By Alex Lawler
LONDON (Reuters) – With oil investors and traders focused on an oil-price rally that has come close to $100 a barrel, some grades of are already trading above that milestone, highlighting an expectation of tight supply.
The outright price of Nigerian crude Qua Iboe surpassed $100 a barrel on Monday, according to LSEG data. Malaysian crude Tapis reached $101.30 last week, said Bjarne Schieldrop, analyst at Swedish bank SEB, in a report.
Oil has risen to its highest level of 2023 as investors are focused on the prospect of a supply deficit in the fourth quarter after Saudi Arabia and Russia extended supply cuts. The two are the biggest producers in the OPEC+ group, most other members of which are also curbing output.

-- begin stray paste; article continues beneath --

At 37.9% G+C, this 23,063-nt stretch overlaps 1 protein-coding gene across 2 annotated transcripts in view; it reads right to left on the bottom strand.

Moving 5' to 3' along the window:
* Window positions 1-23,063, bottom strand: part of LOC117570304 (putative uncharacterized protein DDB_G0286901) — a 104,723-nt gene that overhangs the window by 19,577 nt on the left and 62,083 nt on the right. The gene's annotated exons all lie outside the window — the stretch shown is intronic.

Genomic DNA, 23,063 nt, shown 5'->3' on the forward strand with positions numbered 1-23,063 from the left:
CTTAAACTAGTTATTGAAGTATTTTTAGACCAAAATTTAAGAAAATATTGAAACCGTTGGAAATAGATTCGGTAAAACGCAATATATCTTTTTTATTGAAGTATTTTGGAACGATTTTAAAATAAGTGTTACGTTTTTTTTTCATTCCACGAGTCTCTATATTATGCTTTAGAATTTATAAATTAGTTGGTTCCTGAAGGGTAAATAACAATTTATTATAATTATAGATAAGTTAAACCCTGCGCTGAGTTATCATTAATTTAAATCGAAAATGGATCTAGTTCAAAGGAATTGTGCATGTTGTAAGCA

“The overall situation is that Saudi Arabia and Russia are in solid control of the oil market,” Schieldrop said.
, a global benchmark, traded as high as $94.89 on Monday and the related benchmark used for trading much of the world’s physical cargoes, called dated Brent, stood just above $96 according to LSEG.
Qua Iboe, and some other crudes priced against Brent, are above $100 already because they are based on the price of dated Brent plus a cash differential or premium, currently assessed by LSEG at around $4.25 a barrel.
Schieldrop said dated Brent is highly likely to move above $100 as “only noise is needed to bring it above.” Swiss bank UBS sees Brent futures reaching triple digits.
“We expect Brent to trade in a range of $90–100 over the coming months, with a year-end target of $95,” said UBS analyst Giovanni Staunovo.
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